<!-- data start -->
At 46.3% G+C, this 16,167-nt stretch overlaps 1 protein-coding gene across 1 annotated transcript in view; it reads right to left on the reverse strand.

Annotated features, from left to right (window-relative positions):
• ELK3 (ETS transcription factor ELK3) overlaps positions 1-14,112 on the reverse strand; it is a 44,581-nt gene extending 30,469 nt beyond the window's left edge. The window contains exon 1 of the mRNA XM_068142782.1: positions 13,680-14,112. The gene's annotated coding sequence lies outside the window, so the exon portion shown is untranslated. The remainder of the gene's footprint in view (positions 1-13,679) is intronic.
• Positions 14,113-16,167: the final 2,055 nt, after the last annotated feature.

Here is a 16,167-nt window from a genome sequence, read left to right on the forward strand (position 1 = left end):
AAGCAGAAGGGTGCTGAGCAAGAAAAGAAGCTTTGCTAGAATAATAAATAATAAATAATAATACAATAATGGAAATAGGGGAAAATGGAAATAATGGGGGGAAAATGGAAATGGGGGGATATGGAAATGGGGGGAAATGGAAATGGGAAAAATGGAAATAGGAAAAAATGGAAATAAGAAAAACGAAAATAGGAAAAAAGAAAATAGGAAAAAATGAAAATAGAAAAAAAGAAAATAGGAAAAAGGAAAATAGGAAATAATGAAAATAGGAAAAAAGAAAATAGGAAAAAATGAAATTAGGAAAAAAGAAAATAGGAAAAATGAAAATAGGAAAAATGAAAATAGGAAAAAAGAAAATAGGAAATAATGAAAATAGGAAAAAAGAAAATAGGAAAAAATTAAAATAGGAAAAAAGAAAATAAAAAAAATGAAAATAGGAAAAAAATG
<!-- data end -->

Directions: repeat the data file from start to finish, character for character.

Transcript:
At 46.3% G+C, this 16,167-nt stretch overlaps 1 protein-coding gene across 1 annotated transcript in view; it reads right to left on the reverse strand.

Annotated features, from left to right (window-relative positions):
• ELK3 (ETS transcription factor ELK3) overlaps positions 1-14,112 on the reverse strand; it is a 44,581-nt gene extending 30,469 nt beyond the window's left edge. The window contains exon 1 of the mRNA XM_068142782.1: positions 13,680-14,112. The gene's annotated coding sequence lies outside the window, so the exon portion shown is untranslated. The remainder of the gene's footprint in view (positions 1-13,679) is intronic.
• Positions 14,113-16,167: the final 2,055 nt, after the last annotated feature.

Here is a 16,167-nt window from a genome sequence, read left to right on the forward strand (position 1 = left end):
AAGCAGAAGGGTGCTGAGCAAGAAAAGAAGCTTTGCTAGAATAATAAATAATAAATAATAATACAATAATGGAAATAGGGGAAAATGGAAATAATGGGGGGAAAATGGAAATGGGGGGATATGGAAATGGGGGGAAATGGAAATGGGAAAAATGGAAATAGGAAAAAATGGAAATAAGAAAAACGAAAATAGGAAAAAAGAAAATAGGAAAAAATGAAAATAGAAAAAAAGAAAATAGGAAAAAGGAAAATAGGAAATAATGAAAATAGGAAAAAAGAAAATAGGAAAAAATGAAATTAGGAAAAAAGAAAATAGGAAAAATGAAAATAGGAAAAATGAAAATAGGAAAAAAGAAAATAGGAAATAATGAAAATAGGAAAAAAGAAAATAGGAAAAAATTAAAATAGGAAAAAAGAAAATAAAAAAAATGAAAATAGGAAAAAAATG